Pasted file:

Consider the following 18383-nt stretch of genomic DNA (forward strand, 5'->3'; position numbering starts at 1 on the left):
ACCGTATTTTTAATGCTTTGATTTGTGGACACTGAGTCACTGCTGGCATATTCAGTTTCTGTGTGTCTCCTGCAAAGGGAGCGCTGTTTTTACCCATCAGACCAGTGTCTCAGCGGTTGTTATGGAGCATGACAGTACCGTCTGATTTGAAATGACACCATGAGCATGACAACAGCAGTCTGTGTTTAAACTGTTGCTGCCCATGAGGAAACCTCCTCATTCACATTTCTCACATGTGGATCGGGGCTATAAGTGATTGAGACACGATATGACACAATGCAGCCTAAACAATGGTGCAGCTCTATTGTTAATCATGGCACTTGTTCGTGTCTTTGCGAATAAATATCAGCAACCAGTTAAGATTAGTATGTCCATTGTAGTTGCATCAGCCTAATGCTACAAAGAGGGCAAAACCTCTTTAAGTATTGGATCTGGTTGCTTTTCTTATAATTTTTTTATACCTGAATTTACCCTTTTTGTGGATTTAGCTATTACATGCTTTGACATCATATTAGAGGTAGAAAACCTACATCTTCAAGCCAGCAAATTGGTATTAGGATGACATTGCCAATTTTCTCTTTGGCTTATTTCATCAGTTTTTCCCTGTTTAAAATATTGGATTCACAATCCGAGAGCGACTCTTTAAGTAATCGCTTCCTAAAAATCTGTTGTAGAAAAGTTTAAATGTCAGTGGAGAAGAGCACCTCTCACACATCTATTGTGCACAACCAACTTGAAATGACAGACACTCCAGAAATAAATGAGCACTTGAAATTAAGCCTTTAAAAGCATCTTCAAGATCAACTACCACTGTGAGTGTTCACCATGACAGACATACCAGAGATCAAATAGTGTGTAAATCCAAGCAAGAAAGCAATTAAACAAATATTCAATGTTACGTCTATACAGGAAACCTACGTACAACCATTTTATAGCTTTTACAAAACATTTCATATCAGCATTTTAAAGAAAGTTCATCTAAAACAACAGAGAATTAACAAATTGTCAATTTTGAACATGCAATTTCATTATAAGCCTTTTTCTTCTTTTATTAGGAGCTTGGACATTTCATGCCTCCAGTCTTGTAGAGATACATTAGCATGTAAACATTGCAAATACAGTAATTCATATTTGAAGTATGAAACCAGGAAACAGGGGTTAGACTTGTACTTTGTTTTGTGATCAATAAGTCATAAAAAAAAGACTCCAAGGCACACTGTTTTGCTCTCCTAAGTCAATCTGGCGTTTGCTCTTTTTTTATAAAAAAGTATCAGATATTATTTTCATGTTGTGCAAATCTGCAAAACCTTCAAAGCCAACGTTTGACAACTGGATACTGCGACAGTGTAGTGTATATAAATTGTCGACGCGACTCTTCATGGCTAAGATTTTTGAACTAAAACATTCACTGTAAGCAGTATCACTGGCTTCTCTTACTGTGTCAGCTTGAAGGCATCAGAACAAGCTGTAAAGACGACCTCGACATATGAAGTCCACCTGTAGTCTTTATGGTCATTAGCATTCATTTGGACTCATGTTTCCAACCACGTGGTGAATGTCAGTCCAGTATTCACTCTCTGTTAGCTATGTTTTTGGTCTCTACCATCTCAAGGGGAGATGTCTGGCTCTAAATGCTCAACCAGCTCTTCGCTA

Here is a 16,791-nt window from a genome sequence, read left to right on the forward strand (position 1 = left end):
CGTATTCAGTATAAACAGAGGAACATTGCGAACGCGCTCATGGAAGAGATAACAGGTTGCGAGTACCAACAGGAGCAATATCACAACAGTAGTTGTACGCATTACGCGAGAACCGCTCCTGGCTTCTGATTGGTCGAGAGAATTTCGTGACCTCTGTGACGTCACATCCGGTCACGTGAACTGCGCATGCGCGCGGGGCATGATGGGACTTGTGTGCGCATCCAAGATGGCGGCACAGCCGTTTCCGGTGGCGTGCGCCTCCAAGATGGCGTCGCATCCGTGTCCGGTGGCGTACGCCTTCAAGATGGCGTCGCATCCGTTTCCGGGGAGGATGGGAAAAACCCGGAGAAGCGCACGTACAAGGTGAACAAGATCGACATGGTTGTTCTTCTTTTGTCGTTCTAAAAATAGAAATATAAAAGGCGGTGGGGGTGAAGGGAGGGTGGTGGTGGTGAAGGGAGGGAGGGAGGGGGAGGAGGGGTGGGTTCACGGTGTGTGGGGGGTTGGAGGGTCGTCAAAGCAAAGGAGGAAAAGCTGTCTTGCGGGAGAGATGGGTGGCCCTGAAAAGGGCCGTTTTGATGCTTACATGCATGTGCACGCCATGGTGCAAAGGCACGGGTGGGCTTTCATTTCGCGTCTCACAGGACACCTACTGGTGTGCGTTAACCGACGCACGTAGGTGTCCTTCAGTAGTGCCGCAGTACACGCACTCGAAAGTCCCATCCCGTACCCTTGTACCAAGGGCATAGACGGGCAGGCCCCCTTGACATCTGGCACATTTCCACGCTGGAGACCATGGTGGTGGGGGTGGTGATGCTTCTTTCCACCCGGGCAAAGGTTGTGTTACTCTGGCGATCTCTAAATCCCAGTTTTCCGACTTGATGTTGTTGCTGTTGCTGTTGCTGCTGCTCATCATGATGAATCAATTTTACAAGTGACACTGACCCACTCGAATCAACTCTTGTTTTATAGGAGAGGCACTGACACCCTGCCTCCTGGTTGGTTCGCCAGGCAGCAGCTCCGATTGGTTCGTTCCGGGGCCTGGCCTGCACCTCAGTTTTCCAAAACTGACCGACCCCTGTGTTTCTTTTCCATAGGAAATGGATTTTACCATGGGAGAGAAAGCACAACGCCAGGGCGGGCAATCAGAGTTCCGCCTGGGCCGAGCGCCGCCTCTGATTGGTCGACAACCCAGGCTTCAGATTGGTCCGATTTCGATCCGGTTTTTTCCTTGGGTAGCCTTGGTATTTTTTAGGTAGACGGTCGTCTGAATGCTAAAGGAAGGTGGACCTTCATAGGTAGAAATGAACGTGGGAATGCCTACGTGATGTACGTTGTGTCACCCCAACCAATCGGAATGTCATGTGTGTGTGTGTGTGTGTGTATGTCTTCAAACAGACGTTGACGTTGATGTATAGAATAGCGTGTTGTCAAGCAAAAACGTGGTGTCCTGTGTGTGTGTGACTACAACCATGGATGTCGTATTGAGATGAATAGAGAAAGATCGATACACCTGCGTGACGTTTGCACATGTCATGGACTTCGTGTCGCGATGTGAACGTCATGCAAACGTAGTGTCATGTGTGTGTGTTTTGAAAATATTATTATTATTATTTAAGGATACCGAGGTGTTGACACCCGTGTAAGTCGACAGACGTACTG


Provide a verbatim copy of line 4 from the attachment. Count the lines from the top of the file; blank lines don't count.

CGTATTCAGTATAAACAGAGGAACATTGCGAACGCGCTCATGGAAGAGATAACAGGTTGCGAGTACCAACAGGAGCAATATCACAACAGTAGTTGTACGCATTACGCGAGAACCGCTCCTGGCTTCTGATTGGTCGAGAGAATTTCGTGACCTCTGTGACGTCACATCCGGTCACGTGAACTGCGCATGCGCGCGGGGCATGATGGGACTTGTGTGCGCATCCAAGATGGCGGCACAGCCGTTTCCGGTGGCGTGCGCCTCCAAGATGGCGTCGCATCCGTGTCCGGTGGCGTACGCCTTCAAGATGGCGTCGCATCCGTTTCCGGGGAGGATGGGAAAAACCCGGAGAAGCGCACGTACAAGGTGAACAAGATCGACATGGTTGTTCTTCTTTTGTCGTTCTAAAAATAGAAATATAAAAGGCGGTGGGGGTGAAGGGAGGGTGGTGGTGGTGAAGGGAGGGAGGGAGGGGGAGGAGGGGTGGGTTCACGGTGTGTGGGGGGTTGGAGGGTCGTCAAAGCAAAGGAGGAAAAGCTGTCTTGCGGGAGAGATGGGTGGCCCTGAAAAGGGCCGTTTTGATGCTTACATGCATGTGCACGCCATGGTGCAAAGGCACGGGTGGGCTTTCATTTCGCGTCTCACAGGACACCTACTGGTGTGCGTTAACCGACGCACGTAGGTGTCCTTCAGTAGTGCCGCAGTACACGCACTCGAAAGTCCCATCCCGTACCCTTGTACCAAGGGCATAGACGGGCAGGCCCCCTTGACATCTGGCACATTTCCACGCTGGAGACCATGGTGGTGGGGGTGGTGATGCTTCTTTCCACCCGGGCAAAGGTTGTGTTACTCTGGCGATCTCTAAATCCCAGTTTTCCGACTTGATGTTGTTGCTGTTGCTGTTGCTGCTGCTCATCATGATGAATCAATTTTACAAGTGACACTGACCCACTCGAATCAACTCTTGTTTTATAGGAGAGGCACTGACACCCTGCCTCCTGGTTGGTTCGCCAGGCAGCAGCTCCGATTGGTTCGTTCCGGGGCCTGGCCTGCACCTCAGTTTTCCAAAACTGACCGACCCCTGTGTTTCTTTTCCATAGGAAATGGATTTTACCATGGGAGAGAAAGCACAACGCCAGGGCGGGCAATCAGAGTTCCGCCTGGGCCGAGCGCCGCCTCTGATTGGTCGACAACCCAGGCTTCAGATTGGTCCGATTTCGATCCGGTTTTTTCCTTGGGTAGCCTTGGTATTTTTTAGGTAGACGGTCGTCTGAATGCTAAAGGAAGGTGGACCTTCATAGGTAGAAATGAACGTGGGAATGCCTACGTGATGTACGTTGTGTCACCCCAACCAATCGGAATGTCATGTGTGTGTGTGTGTGTGTGTATGTCTTCAAACAGACGTTGACGTTGATGTATAGAATAGCGTGTTGTCAAGCAAAAACGTGGTGTCCTGTGTGTGTGTGACTACAACCATGGATGTCGTATTGAGATGAATAGAGAAAGATCGATACACCTGCGTGACGTTTGCACATGTCATGGACTTCGTGTCGCGATGTGAACGTCATGCAAACGTAGTGTCATGTGTGTGTGTTTTGAAAATATTATTATTATTATTTAAGGATACCGAGGTGTTGACACCCGTGTAAGTCGACAGACGTACTG